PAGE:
5 Tips For Analyzing Your Business Insurance Quote
Dan Levenson May 03, 2016
Securing adequate and appropriate business insurance coverage is non-negotiable for any business owner whose endgame is to achieve financial success or, at the very least, to avoid legal catastrophe.
For most responsible business owners, this means obtaining at least one quote prior to beginning operations, usually as one of the first steps taken following incorporating and/or registering the business as applicable. For many a small business owner, this will be the first experience that he or she will have with business insurance.
Don’t leave the protection of a business and assets to chance. Improve the odds of securing the correct coverage for any business by heeding these tips for analyzing your business insurance quote.
1. Check the limits of liability.
Liability insurance limits set the maximum amount that an insurance company will pay for any incident. This includes the maximum amounts that the company will pay for bodily injury per person, bodily injury for the entire incident, and property damage. The limits can be either split limits or one single total limit.
Split limits will be shown as three numbers, divided by slashes, which represent the limit for each category. For example, split limits listed as $20,000/$40,000/$13,000 mean that the insurance company would pay a maximum of $15,000 to each person injured per incident, $40,000 total to all people injured per incident and $13,000 total for all property damaged per incident. If split limits are selected, the total coverage for property damage can not exceed the total coverage for bodily injury.
It’s also important to note that if any vehicles on the policy have liability coverage, all vehicles must be covered. Additionally, all vehicles on a policy must have the same liability limits. Finally, each state has its own requirements about the mandatory minimum amount of liability coverage required for a business, so it’s important to double-check what those numbers are and to be sure that the any quotes provided meet those minimums.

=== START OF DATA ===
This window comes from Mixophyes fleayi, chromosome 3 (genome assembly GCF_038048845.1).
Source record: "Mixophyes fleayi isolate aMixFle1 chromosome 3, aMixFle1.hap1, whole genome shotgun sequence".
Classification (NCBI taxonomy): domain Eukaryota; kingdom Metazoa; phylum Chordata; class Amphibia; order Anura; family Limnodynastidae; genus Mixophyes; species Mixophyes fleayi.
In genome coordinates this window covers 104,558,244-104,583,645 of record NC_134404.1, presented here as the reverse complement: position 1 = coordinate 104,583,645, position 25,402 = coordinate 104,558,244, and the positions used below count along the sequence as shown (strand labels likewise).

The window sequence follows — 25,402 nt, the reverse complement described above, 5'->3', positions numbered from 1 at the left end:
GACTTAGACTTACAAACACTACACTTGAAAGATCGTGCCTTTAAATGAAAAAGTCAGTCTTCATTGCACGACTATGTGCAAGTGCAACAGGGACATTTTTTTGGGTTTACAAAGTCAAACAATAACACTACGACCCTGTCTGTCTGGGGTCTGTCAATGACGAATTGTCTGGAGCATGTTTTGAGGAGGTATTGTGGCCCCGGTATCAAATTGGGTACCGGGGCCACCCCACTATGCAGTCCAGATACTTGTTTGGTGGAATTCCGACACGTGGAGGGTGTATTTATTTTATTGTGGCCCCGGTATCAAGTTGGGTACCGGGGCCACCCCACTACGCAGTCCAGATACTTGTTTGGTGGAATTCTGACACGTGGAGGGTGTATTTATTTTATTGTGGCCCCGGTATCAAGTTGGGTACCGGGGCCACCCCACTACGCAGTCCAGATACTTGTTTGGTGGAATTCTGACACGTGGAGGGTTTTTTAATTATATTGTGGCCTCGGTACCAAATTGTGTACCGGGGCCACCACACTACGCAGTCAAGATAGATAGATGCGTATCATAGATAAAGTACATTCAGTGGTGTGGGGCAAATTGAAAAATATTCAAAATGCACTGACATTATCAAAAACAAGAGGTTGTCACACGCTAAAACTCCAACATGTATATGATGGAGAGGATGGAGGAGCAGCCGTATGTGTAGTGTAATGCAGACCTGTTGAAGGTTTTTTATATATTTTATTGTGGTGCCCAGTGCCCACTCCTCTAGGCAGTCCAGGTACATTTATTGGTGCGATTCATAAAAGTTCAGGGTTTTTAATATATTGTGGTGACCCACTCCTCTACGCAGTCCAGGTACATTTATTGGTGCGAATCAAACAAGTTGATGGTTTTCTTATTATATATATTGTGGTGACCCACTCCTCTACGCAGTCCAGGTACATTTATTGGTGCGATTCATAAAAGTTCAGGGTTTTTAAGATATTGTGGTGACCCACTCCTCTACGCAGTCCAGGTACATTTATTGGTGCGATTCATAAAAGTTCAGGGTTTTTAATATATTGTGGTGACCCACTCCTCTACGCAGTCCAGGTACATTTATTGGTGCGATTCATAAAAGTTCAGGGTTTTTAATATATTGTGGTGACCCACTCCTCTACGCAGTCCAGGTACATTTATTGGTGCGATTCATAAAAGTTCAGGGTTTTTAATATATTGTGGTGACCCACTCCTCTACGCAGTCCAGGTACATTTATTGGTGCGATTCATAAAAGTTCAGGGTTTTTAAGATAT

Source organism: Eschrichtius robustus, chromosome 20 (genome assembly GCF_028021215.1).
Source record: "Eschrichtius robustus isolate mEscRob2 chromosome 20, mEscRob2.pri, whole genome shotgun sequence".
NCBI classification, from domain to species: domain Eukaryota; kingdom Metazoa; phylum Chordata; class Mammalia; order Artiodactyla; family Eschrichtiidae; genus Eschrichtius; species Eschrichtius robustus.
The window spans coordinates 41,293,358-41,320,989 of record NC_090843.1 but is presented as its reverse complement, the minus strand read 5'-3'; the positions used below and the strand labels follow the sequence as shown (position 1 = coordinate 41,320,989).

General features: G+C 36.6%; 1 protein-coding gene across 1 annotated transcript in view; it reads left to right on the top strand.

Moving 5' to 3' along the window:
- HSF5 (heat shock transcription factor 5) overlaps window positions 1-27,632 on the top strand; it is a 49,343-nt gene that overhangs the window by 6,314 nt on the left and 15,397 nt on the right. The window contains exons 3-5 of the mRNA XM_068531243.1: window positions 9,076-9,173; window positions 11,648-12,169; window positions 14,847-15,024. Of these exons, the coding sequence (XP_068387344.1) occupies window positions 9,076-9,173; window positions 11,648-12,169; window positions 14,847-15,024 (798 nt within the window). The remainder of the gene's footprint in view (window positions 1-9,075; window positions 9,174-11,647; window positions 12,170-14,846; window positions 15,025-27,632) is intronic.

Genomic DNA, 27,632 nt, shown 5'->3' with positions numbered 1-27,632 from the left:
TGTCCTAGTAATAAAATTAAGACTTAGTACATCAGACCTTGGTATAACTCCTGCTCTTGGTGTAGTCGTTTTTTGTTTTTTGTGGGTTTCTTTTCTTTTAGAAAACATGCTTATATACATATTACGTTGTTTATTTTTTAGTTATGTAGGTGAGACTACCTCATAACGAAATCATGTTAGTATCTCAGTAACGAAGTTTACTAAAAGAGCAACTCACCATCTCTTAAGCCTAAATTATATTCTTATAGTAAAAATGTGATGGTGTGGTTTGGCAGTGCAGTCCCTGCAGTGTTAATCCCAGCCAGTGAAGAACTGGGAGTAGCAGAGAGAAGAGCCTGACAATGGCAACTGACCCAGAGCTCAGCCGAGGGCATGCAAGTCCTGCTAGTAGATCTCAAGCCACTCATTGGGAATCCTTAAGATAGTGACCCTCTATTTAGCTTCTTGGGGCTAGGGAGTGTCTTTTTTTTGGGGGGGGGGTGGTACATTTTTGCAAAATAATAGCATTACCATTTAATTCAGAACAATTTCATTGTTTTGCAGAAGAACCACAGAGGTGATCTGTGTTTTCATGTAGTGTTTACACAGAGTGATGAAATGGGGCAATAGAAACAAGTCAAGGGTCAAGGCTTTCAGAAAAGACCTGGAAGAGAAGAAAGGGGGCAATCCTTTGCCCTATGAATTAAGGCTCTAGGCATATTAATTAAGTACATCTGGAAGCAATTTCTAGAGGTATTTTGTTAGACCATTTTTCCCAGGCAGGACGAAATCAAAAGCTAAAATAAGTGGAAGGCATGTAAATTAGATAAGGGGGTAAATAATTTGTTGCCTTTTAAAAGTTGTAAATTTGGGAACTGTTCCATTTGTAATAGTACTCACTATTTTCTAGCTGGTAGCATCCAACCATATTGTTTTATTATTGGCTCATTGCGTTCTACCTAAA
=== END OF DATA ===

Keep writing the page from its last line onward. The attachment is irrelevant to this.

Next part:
2. Check the insurance company’s financial standing and rating.
When selecting an insurance company to provide business insurance, it’s important to be sure that the carrier has the financial resources to honor the terms of the chosen policy by paying claims as necessary. To do this, the company must be both financially sound and creditworthy currently and in the long-term, for at least the life of the policy. Many businesses turn to the evaluations of a third-party to make this determination.
The most widely sought ratings are from the A.M. Best Company. Companies such as A.M. Best thoroughly review a carrier’s financial statements, business plans, credit, actuarial reporting, regulations, reinsurance and underwriting criteria before assigning a rating to a carrier.
Depending on the carrier’s ability to meet its current and long-term financial obligations, the rating can range from A++ (superior) to S (suspended). Additionally, A.M. Best gives each carrier a rating to designate its financial size. These ratings are given in the form of Roman numerals and range from I (less than $1 million) to XV (more than $2 million).
Choosing a carrier with a rating of A or better is a wise move to protect a business from the financial disaster that might follow the inability of a carrier to meet its financial obligations to the business.